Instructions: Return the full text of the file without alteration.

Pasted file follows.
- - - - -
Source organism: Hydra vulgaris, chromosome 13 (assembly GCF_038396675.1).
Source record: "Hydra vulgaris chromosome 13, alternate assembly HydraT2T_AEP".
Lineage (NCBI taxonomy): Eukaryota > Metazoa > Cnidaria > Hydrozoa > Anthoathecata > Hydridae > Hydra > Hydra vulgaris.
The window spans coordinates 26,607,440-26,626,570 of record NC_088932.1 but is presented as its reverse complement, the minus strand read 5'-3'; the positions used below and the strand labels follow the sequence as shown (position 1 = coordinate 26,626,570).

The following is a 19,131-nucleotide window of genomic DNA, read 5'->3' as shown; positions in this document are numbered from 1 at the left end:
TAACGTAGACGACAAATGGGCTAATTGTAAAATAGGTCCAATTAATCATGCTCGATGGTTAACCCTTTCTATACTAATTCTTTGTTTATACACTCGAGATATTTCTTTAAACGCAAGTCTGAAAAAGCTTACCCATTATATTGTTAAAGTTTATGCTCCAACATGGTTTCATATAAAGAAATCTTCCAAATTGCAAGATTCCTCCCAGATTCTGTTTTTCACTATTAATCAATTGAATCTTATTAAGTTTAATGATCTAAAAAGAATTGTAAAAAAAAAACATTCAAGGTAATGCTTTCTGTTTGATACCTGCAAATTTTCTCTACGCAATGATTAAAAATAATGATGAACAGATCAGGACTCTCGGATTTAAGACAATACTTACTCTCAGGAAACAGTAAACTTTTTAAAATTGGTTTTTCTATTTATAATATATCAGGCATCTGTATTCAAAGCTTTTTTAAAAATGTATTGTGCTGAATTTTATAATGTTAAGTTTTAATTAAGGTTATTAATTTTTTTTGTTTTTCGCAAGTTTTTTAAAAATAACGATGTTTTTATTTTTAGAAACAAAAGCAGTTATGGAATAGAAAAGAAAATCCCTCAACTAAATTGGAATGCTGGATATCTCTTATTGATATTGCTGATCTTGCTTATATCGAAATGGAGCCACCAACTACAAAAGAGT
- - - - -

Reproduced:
Source organism: Hydra vulgaris, chromosome 13 (assembly GCF_038396675.1).
Source record: "Hydra vulgaris chromosome 13, alternate assembly HydraT2T_AEP".
Lineage (NCBI taxonomy): Eukaryota > Metazoa > Cnidaria > Hydrozoa > Anthoathecata > Hydridae > Hydra > Hydra vulgaris.
The window spans coordinates 26,607,440-26,626,570 of record NC_088932.1 but is presented as its reverse complement, the minus strand read 5'-3'; the positions used below and the strand labels follow the sequence as shown (position 1 = coordinate 26,626,570).

The following is a 19,131-nucleotide window of genomic DNA, read 5'->3' as shown; positions in this document are numbered from 1 at the left end:
TAACGTAGACGACAAATGGGCTAATTGTAAAATAGGTCCAATTAATCATGCTCGATGGTTAACCCTTTCTATACTAATTCTTTGTTTATACACTCGAGATATTTCTTTAAACGCAAGTCTGAAAAAGCTTACCCATTATATTGTTAAAGTTTATGCTCCAACATGGTTTCATATAAAGAAATCTTCCAAATTGCAAGATTCCTCCCAGATTCTGTTTTTCACTATTAATCAATTGAATCTTATTAAGTTTAATGATCTAAAAAGAATTGTAAAAAAAAAACATTCAAGGTAATGCTTTCTGTTTGATACCTGCAAATTTTCTCTACGCAATGATTAAAAATAATGATGAACAGATCAGGACTCTCGGATTTAAGACAATACTTACTCTCAGGAAACAGTAAACTTTTTAAAATTGGTTTTTCTATTTATAATATATCAGGCATCTGTATTCAAAGCTTTTTTAAAAATGTATTGTGCTGAATTTTATAATGTTAAGTTTTAATTAAGGTTATTAATTTTTTTTGTTTTTCGCAAGTTTTTTAAAAATAACGATGTTTTTATTTTTAGAAACAAAAGCAGTTATGGAATAGAAAAGAAAATCCCTCAACTAAATTGGAATGCTGGATATCTCTTATTGATATTGCTGATCTTGCTTATATCGAAATGGAGCCACCAACTACAAAAGAGT